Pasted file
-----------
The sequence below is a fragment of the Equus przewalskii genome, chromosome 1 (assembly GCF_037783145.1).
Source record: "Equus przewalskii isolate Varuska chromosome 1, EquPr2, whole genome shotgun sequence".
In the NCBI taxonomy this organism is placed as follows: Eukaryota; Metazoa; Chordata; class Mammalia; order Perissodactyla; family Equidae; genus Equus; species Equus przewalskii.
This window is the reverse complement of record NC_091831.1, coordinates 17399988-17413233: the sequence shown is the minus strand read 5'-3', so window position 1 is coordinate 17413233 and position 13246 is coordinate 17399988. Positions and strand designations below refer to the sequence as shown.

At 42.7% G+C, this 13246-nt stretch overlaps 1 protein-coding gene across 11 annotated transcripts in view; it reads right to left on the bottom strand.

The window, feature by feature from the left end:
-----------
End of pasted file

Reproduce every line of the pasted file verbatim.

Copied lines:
The sequence below is a fragment of the Equus przewalskii genome, chromosome 1 (assembly GCF_037783145.1).
Source record: "Equus przewalskii isolate Varuska chromosome 1, EquPr2, whole genome shotgun sequence".
In the NCBI taxonomy this organism is placed as follows: Eukaryota; Metazoa; Chordata; class Mammalia; order Perissodactyla; family Equidae; genus Equus; species Equus przewalskii.
This window is the reverse complement of record NC_091831.1, coordinates 17399988-17413233: the sequence shown is the minus strand read 5'-3', so window position 1 is coordinate 17413233 and position 13246 is coordinate 17399988. Positions and strand designations below refer to the sequence as shown.

At 42.7% G+C, this 13246-nt stretch overlaps 1 protein-coding gene across 11 annotated transcripts in view; it reads right to left on the bottom strand.

The window, feature by feature from the left end: